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Country Discussion Topics
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Lets see if this works
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Sned    Posted 06-09-2002 at 18:58:00       [Reply]  [No Email]
If this doesn't work then you can see it in the gallery.


WallSal55    Posted 06-10-2002 at 11:19:38       [Reply]  [No Email]
A scary encounter of lightning we had, was in the
middle of the night while we were sound asleep.
It struck close to the bedroom. (perhaps was
drawn to the TV antenna on bedroom roof and/or the metal patio table on the deck off the bedroom)
From there it transferred to the heavy metal
eavespout. Sounded like the 4th of July, as the
electrical juices traveled the length of the eaves! (ZZZZZZ!)
We hugged each other for dear life, hoping the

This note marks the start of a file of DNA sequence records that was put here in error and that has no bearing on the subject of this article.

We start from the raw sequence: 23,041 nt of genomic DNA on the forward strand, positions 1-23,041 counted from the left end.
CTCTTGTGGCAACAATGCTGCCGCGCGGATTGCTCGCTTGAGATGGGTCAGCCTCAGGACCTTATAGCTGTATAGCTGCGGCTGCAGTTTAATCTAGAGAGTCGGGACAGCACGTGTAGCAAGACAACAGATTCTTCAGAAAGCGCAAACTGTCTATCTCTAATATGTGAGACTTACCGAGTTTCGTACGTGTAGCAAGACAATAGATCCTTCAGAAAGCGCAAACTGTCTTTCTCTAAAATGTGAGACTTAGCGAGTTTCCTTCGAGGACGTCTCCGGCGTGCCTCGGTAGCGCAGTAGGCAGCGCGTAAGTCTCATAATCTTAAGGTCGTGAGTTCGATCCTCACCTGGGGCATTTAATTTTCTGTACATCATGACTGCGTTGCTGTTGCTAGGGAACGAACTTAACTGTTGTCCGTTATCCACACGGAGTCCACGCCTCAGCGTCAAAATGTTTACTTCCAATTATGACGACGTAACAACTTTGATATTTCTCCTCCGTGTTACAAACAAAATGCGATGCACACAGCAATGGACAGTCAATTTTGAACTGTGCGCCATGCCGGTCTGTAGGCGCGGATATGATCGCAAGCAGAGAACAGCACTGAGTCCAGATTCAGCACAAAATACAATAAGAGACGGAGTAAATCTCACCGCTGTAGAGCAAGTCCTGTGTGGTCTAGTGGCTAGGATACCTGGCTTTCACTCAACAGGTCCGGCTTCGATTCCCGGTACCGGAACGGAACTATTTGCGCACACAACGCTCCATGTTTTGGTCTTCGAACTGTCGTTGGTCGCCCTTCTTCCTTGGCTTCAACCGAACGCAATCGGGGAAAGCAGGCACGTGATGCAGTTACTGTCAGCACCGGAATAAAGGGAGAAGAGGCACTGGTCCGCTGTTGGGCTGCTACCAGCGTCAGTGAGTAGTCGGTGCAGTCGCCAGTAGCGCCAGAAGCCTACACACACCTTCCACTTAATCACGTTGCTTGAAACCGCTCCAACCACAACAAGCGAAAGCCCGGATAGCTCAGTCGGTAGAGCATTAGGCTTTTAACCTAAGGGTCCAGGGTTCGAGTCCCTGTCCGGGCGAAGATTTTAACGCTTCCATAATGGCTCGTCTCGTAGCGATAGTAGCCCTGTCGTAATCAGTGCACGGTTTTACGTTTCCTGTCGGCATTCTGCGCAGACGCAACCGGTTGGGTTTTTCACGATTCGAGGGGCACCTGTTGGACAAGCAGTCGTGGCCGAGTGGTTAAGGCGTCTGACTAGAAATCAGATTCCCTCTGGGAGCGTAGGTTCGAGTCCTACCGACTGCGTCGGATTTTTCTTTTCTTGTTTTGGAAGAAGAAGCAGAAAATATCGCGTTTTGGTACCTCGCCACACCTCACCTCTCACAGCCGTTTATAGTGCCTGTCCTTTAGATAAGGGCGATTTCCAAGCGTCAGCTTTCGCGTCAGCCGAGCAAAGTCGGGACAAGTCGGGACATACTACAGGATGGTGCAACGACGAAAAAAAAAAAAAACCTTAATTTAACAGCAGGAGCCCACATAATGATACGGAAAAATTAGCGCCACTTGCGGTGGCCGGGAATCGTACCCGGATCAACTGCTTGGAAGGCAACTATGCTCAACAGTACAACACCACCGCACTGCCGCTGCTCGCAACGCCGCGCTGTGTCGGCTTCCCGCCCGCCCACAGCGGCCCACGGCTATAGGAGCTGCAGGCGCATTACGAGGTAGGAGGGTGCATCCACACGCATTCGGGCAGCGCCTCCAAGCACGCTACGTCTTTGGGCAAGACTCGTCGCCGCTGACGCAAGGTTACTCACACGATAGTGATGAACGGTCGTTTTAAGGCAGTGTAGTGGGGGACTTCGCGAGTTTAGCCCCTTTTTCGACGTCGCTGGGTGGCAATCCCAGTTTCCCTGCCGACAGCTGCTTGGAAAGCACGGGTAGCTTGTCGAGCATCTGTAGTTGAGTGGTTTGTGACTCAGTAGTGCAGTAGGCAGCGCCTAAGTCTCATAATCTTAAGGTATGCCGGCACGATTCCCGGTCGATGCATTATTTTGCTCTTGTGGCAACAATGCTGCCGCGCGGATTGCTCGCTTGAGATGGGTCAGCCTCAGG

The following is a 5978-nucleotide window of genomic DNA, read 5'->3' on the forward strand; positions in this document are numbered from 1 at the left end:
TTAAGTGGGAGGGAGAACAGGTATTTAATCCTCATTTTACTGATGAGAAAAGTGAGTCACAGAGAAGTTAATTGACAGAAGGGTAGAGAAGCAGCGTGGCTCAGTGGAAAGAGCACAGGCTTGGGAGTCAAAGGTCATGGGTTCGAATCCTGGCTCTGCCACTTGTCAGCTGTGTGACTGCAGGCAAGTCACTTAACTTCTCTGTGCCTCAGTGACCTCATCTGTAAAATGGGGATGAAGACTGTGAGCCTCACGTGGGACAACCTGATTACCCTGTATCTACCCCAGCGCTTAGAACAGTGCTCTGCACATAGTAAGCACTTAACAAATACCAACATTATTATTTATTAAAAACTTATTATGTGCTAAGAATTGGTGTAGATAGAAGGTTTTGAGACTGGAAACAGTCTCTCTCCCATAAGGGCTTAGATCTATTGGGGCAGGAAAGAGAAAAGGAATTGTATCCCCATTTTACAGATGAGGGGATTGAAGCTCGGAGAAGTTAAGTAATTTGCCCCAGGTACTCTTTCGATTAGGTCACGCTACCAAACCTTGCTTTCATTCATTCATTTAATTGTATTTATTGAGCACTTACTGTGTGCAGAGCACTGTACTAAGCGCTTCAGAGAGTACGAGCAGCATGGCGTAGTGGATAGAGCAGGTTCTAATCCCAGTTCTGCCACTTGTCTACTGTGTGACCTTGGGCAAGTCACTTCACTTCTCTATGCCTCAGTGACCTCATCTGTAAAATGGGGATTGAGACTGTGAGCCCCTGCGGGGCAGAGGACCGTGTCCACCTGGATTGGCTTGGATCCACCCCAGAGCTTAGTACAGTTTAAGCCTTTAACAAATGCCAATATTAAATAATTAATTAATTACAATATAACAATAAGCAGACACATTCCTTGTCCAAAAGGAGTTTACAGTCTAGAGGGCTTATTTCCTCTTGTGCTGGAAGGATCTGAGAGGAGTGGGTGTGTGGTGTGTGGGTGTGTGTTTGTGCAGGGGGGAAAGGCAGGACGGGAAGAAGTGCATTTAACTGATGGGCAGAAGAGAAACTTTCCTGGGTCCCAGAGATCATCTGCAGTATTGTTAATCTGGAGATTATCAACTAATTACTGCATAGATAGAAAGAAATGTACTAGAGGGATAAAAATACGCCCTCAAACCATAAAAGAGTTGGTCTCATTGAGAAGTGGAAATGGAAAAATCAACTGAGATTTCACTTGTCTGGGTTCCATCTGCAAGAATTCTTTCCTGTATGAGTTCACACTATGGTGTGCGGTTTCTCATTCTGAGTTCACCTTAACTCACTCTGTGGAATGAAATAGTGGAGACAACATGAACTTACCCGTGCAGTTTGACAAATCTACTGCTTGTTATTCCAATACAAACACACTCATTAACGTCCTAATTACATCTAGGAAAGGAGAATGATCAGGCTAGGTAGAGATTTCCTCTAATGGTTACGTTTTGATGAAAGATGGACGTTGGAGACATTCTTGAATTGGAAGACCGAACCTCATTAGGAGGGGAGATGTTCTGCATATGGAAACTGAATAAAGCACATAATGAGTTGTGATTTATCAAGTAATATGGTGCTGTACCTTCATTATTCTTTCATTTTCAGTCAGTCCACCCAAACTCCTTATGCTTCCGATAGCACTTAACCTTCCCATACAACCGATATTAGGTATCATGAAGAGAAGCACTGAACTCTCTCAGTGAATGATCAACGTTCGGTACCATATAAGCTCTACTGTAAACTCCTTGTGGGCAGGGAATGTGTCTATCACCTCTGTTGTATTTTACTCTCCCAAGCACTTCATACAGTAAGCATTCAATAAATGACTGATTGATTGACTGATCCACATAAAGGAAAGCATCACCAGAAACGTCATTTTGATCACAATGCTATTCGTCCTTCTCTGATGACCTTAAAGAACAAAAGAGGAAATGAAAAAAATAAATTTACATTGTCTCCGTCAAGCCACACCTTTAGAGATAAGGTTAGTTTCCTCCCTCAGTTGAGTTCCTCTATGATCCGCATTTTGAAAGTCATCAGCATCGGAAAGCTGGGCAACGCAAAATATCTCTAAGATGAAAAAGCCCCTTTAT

electrical works stayed "outside". Thank God it
did. The next day, all I found was a little piece
of rubber roofing about 12 inches long, 1 1/2 inches wide. No other damage. We have lightning
rods on the house, but through experience, I'd
say lightning strikes anywhere it pleases.


DeadCarp    Posted 06-10-2002 at 08:08:41       [Reply]  [No Email]

Boy isn't that something? You can see how the stuff was attracted to the metal rod in the rail. I've seen lightning hit a tree and make cracks in the ground where it followed the roots out. Bet it flat woke that tree up! You know, the lighting MIGHT have hit the tree and traveled down the wet bark or something, then jumped over and vaporized the water inside the post without leabing a lotta damage on the tree.... watch the sap this summer & see how much of a hit it got.

Here's a young basswood that is perfect except for where the lightning found water :)


Salmoneye    Posted 06-10-2002 at 04:26:56       [Reply]  [Send Email]
My guess is tha the strike itself did not touch ground at that point so that is why the tree was not hit.
I think what happened is that your fence got hit elsewhere and traveled to ground through that corner post.